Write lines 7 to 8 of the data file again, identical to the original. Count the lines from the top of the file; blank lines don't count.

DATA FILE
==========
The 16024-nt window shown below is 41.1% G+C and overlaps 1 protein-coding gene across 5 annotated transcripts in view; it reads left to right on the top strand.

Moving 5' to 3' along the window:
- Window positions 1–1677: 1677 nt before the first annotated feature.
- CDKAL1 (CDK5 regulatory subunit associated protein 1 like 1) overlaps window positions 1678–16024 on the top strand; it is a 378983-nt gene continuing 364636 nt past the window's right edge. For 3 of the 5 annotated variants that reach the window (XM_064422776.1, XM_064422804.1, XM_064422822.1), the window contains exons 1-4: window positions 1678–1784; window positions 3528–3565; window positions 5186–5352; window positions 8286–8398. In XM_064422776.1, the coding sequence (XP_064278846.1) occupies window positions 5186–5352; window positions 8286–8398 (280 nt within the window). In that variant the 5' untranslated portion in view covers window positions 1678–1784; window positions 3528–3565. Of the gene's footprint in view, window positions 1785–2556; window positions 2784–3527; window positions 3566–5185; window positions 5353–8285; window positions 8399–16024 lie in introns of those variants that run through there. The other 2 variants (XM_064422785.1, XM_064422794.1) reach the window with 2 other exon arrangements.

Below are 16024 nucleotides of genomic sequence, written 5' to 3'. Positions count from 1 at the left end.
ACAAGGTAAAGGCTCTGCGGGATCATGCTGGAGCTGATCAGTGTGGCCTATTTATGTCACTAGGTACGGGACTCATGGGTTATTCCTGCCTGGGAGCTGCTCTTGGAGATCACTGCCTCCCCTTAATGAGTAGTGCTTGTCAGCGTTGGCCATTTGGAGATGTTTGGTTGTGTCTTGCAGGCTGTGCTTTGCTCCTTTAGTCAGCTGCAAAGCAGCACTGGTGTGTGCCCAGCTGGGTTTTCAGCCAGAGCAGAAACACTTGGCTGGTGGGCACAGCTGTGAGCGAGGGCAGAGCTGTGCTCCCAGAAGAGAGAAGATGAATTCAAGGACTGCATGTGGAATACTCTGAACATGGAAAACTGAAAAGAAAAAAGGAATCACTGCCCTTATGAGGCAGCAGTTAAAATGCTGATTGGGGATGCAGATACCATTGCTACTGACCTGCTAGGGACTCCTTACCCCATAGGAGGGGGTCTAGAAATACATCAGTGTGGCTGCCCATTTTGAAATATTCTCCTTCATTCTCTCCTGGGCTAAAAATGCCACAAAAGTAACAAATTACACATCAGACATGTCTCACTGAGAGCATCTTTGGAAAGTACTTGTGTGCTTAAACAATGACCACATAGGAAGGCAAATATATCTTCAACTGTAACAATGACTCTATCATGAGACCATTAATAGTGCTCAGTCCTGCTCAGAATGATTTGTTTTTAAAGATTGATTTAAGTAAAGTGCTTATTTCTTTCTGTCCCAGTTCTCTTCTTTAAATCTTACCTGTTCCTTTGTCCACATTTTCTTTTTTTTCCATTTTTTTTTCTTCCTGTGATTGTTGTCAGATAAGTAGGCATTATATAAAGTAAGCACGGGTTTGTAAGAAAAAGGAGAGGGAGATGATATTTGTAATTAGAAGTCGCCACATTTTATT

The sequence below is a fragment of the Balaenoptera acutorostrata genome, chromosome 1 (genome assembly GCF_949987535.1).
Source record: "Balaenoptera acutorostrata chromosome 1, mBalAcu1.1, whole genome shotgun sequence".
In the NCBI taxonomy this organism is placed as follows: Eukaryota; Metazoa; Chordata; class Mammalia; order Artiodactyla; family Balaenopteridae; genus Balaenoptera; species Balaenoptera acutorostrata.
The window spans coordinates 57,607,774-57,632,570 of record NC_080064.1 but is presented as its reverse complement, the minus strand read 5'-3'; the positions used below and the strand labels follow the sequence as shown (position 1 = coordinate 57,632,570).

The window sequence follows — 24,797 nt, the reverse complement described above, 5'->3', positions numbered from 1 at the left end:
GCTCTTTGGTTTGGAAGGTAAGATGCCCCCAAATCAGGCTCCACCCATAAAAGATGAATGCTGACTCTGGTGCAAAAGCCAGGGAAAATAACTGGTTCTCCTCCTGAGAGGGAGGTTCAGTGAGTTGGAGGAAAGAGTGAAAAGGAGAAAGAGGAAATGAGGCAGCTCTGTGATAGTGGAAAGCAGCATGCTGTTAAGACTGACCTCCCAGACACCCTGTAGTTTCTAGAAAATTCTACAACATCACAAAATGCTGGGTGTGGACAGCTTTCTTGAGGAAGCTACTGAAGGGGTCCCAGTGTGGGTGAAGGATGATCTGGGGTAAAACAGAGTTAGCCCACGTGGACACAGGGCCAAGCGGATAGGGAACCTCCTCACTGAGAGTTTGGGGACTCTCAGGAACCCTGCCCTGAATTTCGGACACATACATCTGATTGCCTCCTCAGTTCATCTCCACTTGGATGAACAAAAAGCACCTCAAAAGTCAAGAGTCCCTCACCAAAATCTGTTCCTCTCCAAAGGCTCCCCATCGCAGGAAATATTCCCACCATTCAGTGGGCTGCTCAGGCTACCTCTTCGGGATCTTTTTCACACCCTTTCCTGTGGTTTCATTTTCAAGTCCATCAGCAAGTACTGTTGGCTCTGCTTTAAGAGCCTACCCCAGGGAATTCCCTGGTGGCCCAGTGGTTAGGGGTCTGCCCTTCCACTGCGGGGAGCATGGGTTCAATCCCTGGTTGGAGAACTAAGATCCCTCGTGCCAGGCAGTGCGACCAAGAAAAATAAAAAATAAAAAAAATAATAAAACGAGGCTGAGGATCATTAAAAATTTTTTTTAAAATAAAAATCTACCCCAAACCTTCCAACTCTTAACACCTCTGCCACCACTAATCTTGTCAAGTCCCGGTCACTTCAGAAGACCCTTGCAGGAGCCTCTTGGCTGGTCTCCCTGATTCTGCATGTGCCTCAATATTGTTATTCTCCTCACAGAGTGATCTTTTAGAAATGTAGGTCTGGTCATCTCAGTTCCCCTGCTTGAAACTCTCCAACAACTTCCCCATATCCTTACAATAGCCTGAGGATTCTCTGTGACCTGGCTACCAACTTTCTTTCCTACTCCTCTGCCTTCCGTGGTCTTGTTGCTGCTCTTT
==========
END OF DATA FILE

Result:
The sequence below is a fragment of the Balaenoptera acutorostrata genome, chromosome 1 (genome assembly GCF_949987535.1).
Source record: "Balaenoptera acutorostrata chromosome 1, mBalAcu1.1, whole genome shotgun sequence".